We've talked about why coal ash cleanup costs should be paid by Duke Energy shareholders rather than the public, and how Duke Energy’s uneconomic coal plants are a continuing burden for North Carolina ratepayers.
Now let's discuss a tool that Duke Energy can use to cover those costs. This financing method is called ratepayer-backed bond securitization. Securitization would allow Duke Energy to transition to cleaner energy and provide a financial way for coal communities impacted by closures to transition their economies.
The N.C. Sierra Club supports authorizing securitization to pay for retiring coal plants as 24 other states have done, even though not all of them are using it for these specified purposes.
As we related previously, the Sierra Club’s expert witness from Synapse Economics recently testified before the N.C. Utilities Commission that, if North Carolina’s uneconomic coal plants remain in operation until 2029, ratepayers will continue to pay billions of dollars for their operation.
The conundrum is how to move forward now with clean energy investments without making current ratepayers pay for coal assets that no longer benefit them. Because Duke Energy is expected to recover its investments over the full life of its assets, any early coal retirements may leave undepreciated capital, known as a “stranded asset.”
With securitization, ratepayers essentially buy out Duke Energy’s debt on its non-economic coal plants. Securitization cuts out a utility’s traditional financing role as the middleman between ratepayers and investors.
In the ratepayer-backed securitization scenario, Duke Energy would be authorized to issue a bond on behalf of ratepayers, and the bond would be used to cover stranded asset losses. In turn, the customers would pay the bondholders through a bill surcharge, but at a lower overall cost than paying the utility directly.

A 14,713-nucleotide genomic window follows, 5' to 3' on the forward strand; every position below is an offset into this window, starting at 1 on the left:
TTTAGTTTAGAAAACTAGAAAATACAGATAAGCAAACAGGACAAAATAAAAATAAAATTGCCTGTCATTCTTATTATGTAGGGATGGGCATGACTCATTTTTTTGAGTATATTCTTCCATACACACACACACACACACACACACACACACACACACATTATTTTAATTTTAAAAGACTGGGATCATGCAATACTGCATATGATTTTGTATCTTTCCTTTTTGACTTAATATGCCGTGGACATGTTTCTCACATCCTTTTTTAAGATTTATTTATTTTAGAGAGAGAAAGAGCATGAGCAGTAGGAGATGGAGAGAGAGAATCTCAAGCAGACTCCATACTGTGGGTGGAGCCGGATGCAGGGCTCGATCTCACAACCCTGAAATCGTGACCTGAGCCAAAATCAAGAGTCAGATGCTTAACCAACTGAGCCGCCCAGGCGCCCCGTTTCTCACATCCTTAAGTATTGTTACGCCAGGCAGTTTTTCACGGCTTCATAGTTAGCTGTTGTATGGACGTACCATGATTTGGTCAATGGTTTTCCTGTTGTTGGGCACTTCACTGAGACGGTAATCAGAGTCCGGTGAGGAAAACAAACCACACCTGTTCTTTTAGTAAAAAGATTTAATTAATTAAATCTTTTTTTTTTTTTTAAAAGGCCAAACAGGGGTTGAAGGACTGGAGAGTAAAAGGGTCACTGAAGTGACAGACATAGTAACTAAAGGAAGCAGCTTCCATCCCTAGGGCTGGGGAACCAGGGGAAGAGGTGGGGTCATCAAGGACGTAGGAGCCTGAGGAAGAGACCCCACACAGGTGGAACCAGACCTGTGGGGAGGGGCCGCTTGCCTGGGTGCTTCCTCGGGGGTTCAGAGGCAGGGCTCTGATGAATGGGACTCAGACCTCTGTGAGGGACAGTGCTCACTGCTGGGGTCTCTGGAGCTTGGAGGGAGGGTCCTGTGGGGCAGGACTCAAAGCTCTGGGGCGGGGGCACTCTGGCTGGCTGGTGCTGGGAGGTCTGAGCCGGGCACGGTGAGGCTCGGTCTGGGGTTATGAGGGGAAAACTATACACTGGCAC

Effectively, the ratepayers buy out the utility’s debt on a non-economic asset. The extra savings from securitization can help provide a just transition for communities most affected by coal plants. The Sierra Club released a report in 2018, “Harnessing Financial Tools to Transform the Electric Sector,” that explains this process in more detail.
This sounds complicated, but it's essentially like refinancing a home. For a securitization to yield the lowest-possible cost of debt, the N.C. General Assembly must pass legislation to create a “securitization company,” issue the bonds, and repay the bonds from ratepayer charges. The 2019 legislature authorized securitization for storm recovery costs; that authorization should be broadened to include coal plant closures.
North Carolina may be at a standstill on closing coal plant retirements if we debate whether or not shareholders should be held liable for regulator-approved investments. A better path forward is to do what almost half the United States have done and pass legislation permitting securitization of utility assets. Current ratepayers should not be saddled with rate spikes for coal retirements. The financial sector - through securitization - offers an opportunity to ease the transition, so why not take it?